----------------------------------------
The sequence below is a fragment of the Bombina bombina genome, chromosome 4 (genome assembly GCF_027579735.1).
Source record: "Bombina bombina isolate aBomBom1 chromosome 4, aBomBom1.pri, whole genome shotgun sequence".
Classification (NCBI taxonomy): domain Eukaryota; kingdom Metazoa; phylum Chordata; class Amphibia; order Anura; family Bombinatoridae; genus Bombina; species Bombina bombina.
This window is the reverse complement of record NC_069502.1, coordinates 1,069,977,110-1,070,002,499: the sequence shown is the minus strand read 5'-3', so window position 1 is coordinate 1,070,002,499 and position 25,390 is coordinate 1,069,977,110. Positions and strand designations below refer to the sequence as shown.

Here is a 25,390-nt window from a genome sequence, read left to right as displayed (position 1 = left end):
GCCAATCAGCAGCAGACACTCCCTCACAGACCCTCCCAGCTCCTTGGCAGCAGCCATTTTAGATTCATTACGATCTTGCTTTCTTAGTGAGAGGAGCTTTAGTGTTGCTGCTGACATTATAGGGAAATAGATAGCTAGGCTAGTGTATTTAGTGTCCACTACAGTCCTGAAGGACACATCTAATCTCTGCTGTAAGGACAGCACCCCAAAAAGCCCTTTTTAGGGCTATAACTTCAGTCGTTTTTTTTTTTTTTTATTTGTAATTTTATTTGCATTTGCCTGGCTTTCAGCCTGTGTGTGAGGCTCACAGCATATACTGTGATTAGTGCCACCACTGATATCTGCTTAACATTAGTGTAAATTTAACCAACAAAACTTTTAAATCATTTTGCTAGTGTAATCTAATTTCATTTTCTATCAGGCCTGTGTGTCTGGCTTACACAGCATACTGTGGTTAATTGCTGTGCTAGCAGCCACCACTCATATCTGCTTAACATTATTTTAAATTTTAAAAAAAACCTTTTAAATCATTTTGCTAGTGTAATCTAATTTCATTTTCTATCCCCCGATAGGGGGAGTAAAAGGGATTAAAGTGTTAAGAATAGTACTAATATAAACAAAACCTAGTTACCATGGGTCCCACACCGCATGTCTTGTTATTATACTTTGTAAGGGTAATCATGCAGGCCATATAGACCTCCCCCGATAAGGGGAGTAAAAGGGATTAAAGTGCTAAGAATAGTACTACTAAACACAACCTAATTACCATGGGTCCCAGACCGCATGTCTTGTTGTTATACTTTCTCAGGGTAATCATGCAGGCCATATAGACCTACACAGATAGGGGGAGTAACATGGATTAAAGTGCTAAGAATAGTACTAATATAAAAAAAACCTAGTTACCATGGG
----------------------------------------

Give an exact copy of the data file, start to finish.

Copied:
The sequence below is a fragment of the Bombina bombina genome, chromosome 4 (genome assembly GCF_027579735.1).
Source record: "Bombina bombina isolate aBomBom1 chromosome 4, aBomBom1.pri, whole genome shotgun sequence".
Classification (NCBI taxonomy): domain Eukaryota; kingdom Metazoa; phylum Chordata; class Amphibia; order Anura; family Bombinatoridae; genus Bombina; species Bombina bombina.
This window is the reverse complement of record NC_069502.1, coordinates 1,069,977,110-1,070,002,499: the sequence shown is the minus strand read 5'-3', so window position 1 is coordinate 1,070,002,499 and position 25,390 is coordinate 1,069,977,110. Positions and strand designations below refer to the sequence as shown.

Here is a 25,390-nt window from a genome sequence, read left to right as displayed (position 1 = left end):
GCCAATCAGCAGCAGACACTCCCTCACAGACCCTCCCAGCTCCTTGGCAGCAGCCATTTTAGATTCATTACGATCTTGCTTTCTTAGTGAGAGGAGCTTTAGTGTTGCTGCTGACATTATAGGGAAATAGATAGCTAGGCTAGTGTATTTAGTGTCCACTACAGTCCTGAAGGACACATCTAATCTCTGCTGTAAGGACAGCACCCCAAAAAGCCCTTTTTAGGGCTATAACTTCAGTCGTTTTTTTTTTTTTTTATTTGTAATTTTATTTGCATTTGCCTGGCTTTCAGCCTGTGTGTGAGGCTCACAGCATATACTGTGATTAGTGCCACCACTGATATCTGCTTAACATTAGTGTAAATTTAACCAACAAAACTTTTAAATCATTTTGCTAGTGTAATCTAATTTCATTTTCTATCAGGCCTGTGTGTCTGGCTTACACAGCATACTGTGGTTAATTGCTGTGCTAGCAGCCACCACTCATATCTGCTTAACATTATTTTAAATTTTAAAAAAAACCTTTTAAATCATTTTGCTAGTGTAATCTAATTTCATTTTCTATCCCCCGATAGGGGGAGTAAAAGGGATTAAAGTGTTAAGAATAGTACTAATATAAACAAAACCTAGTTACCATGGGTCCCACACCGCATGTCTTGTTATTATACTTTGTAAGGGTAATCATGCAGGCCATATAGACCTCCCCCGATAAGGGGAGTAAAAGGGATTAAAGTGCTAAGAATAGTACTACTAAACACAACCTAATTACCATGGGTCCCAGACCGCATGTCTTGTTGTTATACTTTCTCAGGGTAATCATGCAGGCCATATAGACCTACACAGATAGGGGGAGTAACATGGATTAAAGTGCTAAGAATAGTACTAATATAAAAAAAACCTAGTTACCATGGG